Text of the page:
Political blogger Chazz Stevens, the man behind the Pabst Blue Ribbon Festivus pole in the Florida Capitol, has filed a complaint against family court Judge Steven Feren over a mailer sent to voters in support of his re-election effort.
Feren is well known in Broward County as the jurist who gave Robert Baumann shared custody of his 2-year-old daughter, despite pictures showing an increasing anti-government attitude of Baumann’s ex-wife.
The judge was not convinced to give sole custody to the father, even though photos included that of the baby playing in piles of ammunition and laying with Confederate flags.
After Baumann received 50-50 custody, the baby’s mother kidnapped Lilly almost immediately. Three months later, the baby is still missing.
In his re-election bid, Feren faces attorney John Contini, endorsed by the Miami Herald. And although the Sun Sentinel endorsed Feren, the paper made it clear its disapproval with Feren’s performance on the bench.
BrowardBeat writer Buddy Nevins reports on a recent ad against Contini attacking the attorney for a history “of lying and skirting the law,” has had “struggles with alcohol,” and has “right-wing supporters.”
Although accusations like that are nothing new for a campaign, it becomes an issue since the mail piece came from Feren’s campaign, instead of from a third-party committee.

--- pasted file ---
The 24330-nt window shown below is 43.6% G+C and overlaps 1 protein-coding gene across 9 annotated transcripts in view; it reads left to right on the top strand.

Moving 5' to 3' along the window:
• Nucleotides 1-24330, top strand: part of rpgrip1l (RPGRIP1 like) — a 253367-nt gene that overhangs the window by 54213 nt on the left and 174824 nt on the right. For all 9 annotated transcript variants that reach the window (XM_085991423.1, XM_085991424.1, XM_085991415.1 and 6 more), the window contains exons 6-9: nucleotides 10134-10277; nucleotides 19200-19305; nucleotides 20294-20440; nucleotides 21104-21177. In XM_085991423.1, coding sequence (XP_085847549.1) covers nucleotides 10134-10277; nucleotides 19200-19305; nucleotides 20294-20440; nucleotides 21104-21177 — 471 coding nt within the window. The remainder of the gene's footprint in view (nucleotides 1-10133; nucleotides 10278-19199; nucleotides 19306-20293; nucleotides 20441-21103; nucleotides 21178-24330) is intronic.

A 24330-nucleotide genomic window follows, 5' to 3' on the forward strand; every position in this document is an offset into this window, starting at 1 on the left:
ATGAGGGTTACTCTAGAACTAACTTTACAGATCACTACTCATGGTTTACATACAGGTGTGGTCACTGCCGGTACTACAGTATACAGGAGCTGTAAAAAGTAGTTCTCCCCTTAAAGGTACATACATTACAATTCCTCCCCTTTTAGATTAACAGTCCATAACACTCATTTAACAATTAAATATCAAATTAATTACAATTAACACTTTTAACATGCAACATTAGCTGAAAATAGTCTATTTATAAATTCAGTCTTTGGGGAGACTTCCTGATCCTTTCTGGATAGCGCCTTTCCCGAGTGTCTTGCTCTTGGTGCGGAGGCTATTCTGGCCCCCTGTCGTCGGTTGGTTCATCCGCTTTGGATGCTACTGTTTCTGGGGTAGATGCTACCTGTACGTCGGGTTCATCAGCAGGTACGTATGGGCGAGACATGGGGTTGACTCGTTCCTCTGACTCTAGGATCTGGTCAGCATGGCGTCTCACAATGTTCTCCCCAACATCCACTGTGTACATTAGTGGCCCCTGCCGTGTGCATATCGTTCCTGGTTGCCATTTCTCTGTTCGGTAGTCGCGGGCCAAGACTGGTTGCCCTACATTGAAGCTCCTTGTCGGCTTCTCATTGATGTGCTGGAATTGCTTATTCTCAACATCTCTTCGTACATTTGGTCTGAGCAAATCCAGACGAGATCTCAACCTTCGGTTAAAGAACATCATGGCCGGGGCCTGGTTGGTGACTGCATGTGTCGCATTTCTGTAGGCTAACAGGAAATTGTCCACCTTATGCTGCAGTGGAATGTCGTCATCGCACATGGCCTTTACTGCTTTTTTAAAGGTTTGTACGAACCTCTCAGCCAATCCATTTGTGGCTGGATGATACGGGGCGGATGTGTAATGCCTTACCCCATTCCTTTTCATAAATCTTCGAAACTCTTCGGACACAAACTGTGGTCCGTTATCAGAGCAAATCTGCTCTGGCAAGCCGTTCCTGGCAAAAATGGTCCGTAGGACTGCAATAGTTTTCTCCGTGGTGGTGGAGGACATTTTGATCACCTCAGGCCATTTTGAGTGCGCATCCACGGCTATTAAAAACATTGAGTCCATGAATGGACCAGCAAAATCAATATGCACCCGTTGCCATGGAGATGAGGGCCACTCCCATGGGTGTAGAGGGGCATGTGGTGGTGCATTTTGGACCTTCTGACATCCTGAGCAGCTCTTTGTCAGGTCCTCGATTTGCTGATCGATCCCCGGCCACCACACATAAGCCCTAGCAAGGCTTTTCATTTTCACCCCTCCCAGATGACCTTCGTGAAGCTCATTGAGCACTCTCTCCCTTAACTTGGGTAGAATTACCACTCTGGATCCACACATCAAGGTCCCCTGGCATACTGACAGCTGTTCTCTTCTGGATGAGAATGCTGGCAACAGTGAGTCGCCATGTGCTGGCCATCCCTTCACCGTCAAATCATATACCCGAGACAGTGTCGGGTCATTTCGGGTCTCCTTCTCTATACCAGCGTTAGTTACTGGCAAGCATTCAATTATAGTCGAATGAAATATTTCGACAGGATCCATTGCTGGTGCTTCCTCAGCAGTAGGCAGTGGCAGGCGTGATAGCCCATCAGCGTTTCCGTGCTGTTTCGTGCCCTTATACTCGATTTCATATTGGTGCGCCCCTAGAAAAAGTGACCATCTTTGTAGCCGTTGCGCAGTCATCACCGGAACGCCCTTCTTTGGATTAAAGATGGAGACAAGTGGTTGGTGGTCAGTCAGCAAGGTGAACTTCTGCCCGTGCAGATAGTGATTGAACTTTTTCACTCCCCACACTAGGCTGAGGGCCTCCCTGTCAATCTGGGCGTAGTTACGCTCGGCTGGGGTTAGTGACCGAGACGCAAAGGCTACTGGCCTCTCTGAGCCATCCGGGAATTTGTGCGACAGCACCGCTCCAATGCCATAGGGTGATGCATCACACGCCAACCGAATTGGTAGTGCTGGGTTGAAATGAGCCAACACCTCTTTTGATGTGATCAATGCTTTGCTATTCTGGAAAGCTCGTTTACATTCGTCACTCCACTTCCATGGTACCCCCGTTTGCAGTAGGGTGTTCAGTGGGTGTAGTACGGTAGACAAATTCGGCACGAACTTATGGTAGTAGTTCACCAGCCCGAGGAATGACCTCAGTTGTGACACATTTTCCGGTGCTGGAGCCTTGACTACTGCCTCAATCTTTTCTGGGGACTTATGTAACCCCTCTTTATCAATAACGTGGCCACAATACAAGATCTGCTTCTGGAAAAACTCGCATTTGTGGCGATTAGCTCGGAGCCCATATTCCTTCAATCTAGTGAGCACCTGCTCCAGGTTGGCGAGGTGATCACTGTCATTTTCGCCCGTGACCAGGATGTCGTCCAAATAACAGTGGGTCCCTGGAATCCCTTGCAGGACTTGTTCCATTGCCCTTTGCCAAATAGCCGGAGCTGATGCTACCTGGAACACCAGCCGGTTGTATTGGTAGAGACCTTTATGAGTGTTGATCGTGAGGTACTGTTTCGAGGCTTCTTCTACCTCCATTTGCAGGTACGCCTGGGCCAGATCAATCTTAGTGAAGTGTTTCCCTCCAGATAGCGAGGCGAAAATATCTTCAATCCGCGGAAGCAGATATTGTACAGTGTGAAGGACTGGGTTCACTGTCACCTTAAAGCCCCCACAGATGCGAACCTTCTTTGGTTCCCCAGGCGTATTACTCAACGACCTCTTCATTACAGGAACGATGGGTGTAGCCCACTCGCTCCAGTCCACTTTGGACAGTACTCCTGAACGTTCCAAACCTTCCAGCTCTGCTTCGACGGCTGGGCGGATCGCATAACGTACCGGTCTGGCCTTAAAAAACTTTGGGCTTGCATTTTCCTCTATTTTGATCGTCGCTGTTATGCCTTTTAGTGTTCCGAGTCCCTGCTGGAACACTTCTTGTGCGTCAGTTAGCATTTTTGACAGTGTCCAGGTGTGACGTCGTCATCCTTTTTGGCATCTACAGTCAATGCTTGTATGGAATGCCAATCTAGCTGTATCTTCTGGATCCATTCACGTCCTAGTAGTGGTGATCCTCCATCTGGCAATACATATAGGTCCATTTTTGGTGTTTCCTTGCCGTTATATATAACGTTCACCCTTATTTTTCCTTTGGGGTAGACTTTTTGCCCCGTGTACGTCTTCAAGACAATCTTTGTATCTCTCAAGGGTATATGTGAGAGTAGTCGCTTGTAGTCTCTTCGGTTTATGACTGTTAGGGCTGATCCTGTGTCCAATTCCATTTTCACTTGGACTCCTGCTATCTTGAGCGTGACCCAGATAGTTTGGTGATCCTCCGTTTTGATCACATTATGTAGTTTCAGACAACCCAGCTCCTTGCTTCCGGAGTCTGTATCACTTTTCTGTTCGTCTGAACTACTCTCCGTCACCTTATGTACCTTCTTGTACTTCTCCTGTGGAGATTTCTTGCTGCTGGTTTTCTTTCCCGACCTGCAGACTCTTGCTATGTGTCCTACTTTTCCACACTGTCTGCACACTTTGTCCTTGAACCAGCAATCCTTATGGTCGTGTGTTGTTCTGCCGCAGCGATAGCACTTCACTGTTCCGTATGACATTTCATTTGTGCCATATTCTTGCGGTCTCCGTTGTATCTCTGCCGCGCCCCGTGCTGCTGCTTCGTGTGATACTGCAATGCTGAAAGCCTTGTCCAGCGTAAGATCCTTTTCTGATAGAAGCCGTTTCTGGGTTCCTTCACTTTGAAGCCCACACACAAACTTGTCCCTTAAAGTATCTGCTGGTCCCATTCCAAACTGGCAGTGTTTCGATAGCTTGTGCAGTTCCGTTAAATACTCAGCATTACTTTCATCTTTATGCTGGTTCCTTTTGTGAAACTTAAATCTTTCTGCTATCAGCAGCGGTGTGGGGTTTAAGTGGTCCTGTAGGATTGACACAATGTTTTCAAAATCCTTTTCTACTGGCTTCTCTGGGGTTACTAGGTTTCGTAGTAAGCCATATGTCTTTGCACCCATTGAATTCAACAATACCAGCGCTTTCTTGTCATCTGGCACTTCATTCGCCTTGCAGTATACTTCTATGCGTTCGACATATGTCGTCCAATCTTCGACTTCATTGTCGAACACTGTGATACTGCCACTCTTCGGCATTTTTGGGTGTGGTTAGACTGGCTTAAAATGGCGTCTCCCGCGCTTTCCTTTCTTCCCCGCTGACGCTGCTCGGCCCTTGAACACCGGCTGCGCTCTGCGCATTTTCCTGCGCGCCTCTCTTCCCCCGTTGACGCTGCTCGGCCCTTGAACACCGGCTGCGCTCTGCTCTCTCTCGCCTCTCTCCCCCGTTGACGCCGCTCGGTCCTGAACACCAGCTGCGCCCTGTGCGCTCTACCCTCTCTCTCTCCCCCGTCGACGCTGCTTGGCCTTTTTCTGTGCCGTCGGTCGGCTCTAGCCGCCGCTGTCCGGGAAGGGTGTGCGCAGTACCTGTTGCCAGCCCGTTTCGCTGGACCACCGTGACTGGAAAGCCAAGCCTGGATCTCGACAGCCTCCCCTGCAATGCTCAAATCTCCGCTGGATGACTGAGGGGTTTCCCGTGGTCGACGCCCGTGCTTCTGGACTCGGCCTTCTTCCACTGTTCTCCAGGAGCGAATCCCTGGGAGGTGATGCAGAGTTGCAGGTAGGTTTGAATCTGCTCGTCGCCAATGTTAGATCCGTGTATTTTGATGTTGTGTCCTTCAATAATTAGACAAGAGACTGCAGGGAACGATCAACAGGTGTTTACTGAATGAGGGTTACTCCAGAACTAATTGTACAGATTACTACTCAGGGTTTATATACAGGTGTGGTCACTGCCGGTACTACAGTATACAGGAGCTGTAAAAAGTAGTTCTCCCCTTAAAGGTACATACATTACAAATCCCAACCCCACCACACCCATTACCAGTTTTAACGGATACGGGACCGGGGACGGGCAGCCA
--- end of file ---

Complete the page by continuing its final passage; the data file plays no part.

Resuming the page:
Any material coming directly from a campaign is subject to the Florida Supreme Court’s Code of Judicial Conduct. Candidates cannot “knowingly misrepresent” information about opponents and are required to “maintain the dignity appropriate to judicial office and act in a manner consistent with the impartiality, integrity, and independence of the judiciary.”
Nevins believes Feren’s flier could be in violation of the code, and so does Stevens.
On Friday, Stevens filed an official complaint against Feren with the Judicial Qualifications Commission complaint.
“Thou shall fuck with incumbents, especially incumbent judges,” Stevens tells the Broward/Palm Beach New Times. “It’s questionable, so I spent five minutes of my life signing out the complaint.”